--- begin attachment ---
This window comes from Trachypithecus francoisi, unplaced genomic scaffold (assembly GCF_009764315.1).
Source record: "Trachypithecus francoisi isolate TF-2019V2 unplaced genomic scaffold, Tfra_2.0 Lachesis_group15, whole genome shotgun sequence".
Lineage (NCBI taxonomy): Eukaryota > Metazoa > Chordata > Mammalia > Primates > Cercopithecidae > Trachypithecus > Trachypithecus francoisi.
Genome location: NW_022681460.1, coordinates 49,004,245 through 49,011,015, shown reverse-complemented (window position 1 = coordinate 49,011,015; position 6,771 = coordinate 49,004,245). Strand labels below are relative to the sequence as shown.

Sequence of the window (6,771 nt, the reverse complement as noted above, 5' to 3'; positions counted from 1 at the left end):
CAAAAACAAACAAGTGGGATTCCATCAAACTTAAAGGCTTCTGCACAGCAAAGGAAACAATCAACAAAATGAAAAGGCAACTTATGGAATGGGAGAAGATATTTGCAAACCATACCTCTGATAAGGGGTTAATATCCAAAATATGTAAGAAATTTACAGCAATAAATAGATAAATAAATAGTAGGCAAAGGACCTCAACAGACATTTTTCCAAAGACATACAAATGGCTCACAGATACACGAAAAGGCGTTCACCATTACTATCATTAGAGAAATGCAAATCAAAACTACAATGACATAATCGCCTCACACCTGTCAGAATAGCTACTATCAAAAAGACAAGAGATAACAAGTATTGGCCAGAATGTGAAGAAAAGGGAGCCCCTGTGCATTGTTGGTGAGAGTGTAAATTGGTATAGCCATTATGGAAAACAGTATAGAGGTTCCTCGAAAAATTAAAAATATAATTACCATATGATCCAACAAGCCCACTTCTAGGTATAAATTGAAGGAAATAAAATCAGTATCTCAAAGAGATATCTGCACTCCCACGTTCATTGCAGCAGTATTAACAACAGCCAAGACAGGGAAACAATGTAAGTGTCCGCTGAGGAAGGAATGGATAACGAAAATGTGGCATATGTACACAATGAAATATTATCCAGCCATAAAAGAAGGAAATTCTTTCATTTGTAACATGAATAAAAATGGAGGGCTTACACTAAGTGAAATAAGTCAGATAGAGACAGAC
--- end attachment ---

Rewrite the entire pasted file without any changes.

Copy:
This window comes from Trachypithecus francoisi, unplaced genomic scaffold (assembly GCF_009764315.1).
Source record: "Trachypithecus francoisi isolate TF-2019V2 unplaced genomic scaffold, Tfra_2.0 Lachesis_group15, whole genome shotgun sequence".
Lineage (NCBI taxonomy): Eukaryota > Metazoa > Chordata > Mammalia > Primates > Cercopithecidae > Trachypithecus > Trachypithecus francoisi.
Genome location: NW_022681460.1, coordinates 49,004,245 through 49,011,015, shown reverse-complemented (window position 1 = coordinate 49,011,015; position 6,771 = coordinate 49,004,245). Strand labels below are relative to the sequence as shown.

Sequence of the window (6,771 nt, the reverse complement as noted above, 5' to 3'; positions counted from 1 at the left end):
CAAAAACAAACAAGTGGGATTCCATCAAACTTAAAGGCTTCTGCACAGCAAAGGAAACAATCAACAAAATGAAAAGGCAACTTATGGAATGGGAGAAGATATTTGCAAACCATACCTCTGATAAGGGGTTAATATCCAAAATATGTAAGAAATTTACAGCAATAAATAGATAAATAAATAGTAGGCAAAGGACCTCAACAGACATTTTTCCAAAGACATACAAATGGCTCACAGATACACGAAAAGGCGTTCACCATTACTATCATTAGAGAAATGCAAATCAAAACTACAATGACATAATCGCCTCACACCTGTCAGAATAGCTACTATCAAAAAGACAAGAGATAACAAGTATTGGCCAGAATGTGAAGAAAAGGGAGCCCCTGTGCATTGTTGGTGAGAGTGTAAATTGGTATAGCCATTATGGAAAACAGTATAGAGGTTCCTCGAAAAATTAAAAATATAATTACCATATGATCCAACAAGCCCACTTCTAGGTATAAATTGAAGGAAATAAAATCAGTATCTCAAAGAGATATCTGCACTCCCACGTTCATTGCAGCAGTATTAACAACAGCCAAGACAGGGAAACAATGTAAGTGTCCGCTGAGGAAGGAATGGATAACGAAAATGTGGCATATGTACACAATGAAATATTATCCAGCCATAAAAGAAGGAAATTCTTTCATTTGTAACATGAATAAAAATGGAGGGCTTACACTAAGTGAAATAAGTCAGATAGAGACAGAC